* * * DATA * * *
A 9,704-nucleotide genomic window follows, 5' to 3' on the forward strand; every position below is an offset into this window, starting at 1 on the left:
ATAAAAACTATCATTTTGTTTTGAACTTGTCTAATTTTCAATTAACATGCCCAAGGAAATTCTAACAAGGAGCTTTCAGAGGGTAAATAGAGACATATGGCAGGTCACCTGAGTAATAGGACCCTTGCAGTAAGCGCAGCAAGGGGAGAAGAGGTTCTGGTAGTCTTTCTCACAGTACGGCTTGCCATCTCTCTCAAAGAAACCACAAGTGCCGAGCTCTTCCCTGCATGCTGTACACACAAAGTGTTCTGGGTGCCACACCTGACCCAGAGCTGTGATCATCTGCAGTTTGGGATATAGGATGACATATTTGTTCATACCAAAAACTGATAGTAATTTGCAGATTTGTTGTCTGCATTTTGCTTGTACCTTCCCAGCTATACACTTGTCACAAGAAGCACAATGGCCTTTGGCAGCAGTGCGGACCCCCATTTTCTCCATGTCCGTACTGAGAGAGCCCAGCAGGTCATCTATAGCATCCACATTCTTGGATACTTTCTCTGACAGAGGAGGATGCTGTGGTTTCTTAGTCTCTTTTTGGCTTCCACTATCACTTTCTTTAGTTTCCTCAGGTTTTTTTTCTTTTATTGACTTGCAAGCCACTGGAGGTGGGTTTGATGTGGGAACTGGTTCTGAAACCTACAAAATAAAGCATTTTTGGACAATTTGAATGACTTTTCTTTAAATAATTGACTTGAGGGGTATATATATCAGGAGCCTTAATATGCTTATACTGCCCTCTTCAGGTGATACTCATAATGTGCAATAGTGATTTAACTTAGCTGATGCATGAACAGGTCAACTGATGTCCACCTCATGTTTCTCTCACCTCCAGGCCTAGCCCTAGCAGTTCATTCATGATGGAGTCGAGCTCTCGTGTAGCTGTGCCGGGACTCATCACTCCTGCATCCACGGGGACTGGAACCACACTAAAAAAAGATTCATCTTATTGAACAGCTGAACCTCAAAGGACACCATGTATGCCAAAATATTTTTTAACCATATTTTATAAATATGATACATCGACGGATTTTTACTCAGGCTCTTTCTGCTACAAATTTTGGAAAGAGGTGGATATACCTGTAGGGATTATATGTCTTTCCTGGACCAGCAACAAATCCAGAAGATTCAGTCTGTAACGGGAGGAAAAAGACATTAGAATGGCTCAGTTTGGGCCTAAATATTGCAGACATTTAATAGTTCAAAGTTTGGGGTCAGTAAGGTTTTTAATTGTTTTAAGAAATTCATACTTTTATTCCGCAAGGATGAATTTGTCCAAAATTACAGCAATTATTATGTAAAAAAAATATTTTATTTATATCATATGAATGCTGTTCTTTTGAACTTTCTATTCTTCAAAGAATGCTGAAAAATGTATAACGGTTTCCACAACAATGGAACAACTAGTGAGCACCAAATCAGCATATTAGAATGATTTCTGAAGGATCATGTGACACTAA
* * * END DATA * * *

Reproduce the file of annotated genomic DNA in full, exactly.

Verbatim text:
A 9,704-nucleotide genomic window follows, 5' to 3' on the forward strand; every position below is an offset into this window, starting at 1 on the left:
ATAAAAACTATCATTTTGTTTTGAACTTGTCTAATTTTCAATTAACATGCCCAAGGAAATTCTAACAAGGAGCTTTCAGAGGGTAAATAGAGACATATGGCAGGTCACCTGAGTAATAGGACCCTTGCAGTAAGCGCAGCAAGGGGAGAAGAGGTTCTGGTAGTCTTTCTCACAGTACGGCTTGCCATCTCTCTCAAAGAAACCACAAGTGCCGAGCTCTTCCCTGCATGCTGTACACACAAAGTGTTCTGGGTGCCACACCTGACCCAGAGCTGTGATCATCTGCAGTTTGGGATATAGGATGACATATTTGTTCATACCAAAAACTGATAGTAATTTGCAGATTTGTTGTCTGCATTTTGCTTGTACCTTCCCAGCTATACACTTGTCACAAGAAGCACAATGGCCTTTGGCAGCAGTGCGGACCCCCATTTTCTCCATGTCCGTACTGAGAGAGCCCAGCAGGTCATCTATAGCATCCACATTCTTGGATACTTTCTCTGACAGAGGAGGATGCTGTGGTTTCTTAGTCTCTTTTTGGCTTCCACTATCACTTTCTTTAGTTTCCTCAGGTTTTTTTTCTTTTATTGACTTGCAAGCCACTGGAGGTGGGTTTGATGTGGGAACTGGTTCTGAAACCTACAAAATAAAGCATTTTTGGACAATTTGAATGACTTTTCTTTAAATAATTGACTTGAGGGGTATATATATCAGGAGCCTTAATATGCTTATACTGCCCTCTTCAGGTGATACTCATAATGTGCAATAGTGATTTAACTTAGCTGATGCATGAACAGGTCAACTGATGTCCACCTCATGTTTCTCTCACCTCCAGGCCTAGCCCTAGCAGTTCATTCATGATGGAGTCGAGCTCTCGTGTAGCTGTGCCGGGACTCATCACTCCTGCATCCACGGGGACTGGAACCACACTAAAAAAAGATTCATCTTATTGAACAGCTGAACCTCAAAGGACACCATGTATGCCAAAATATTTTTTAACCATATTTTATAAATATGATACATCGACGGATTTTTACTCAGGCTCTTTCTGCTACAAATTTTGGAAAGAGGTGGATATACCTGTAGGGATTATATGTCTTTCCTGGACCAGCAACAAATCCAGAAGATTCAGTCTGTAACGGGAGGAAAAAGACATTAGAATGGCTCAGTTTGGGCCTAAATATTGCAGACATTTAATAGTTCAAAGTTTGGGGTCAGTAAGGTTTTTAATTGTTTTAAGAAATTCATACTTTTATTCCGCAAGGATGAATTTGTCCAAAATTACAGCAATTATTATGTAAAAAAAATATTTTATTTATATCATATGAATGCTGTTCTTTTGAACTTTCTATTCTTCAAAGAATGCTGAAAAATGTATAACGGTTTCCACAACAATGGAACAACTAGTGAGCACCAAATCAGCATATTAGAATGATTTCTGAAGGATCATGTGACACTAA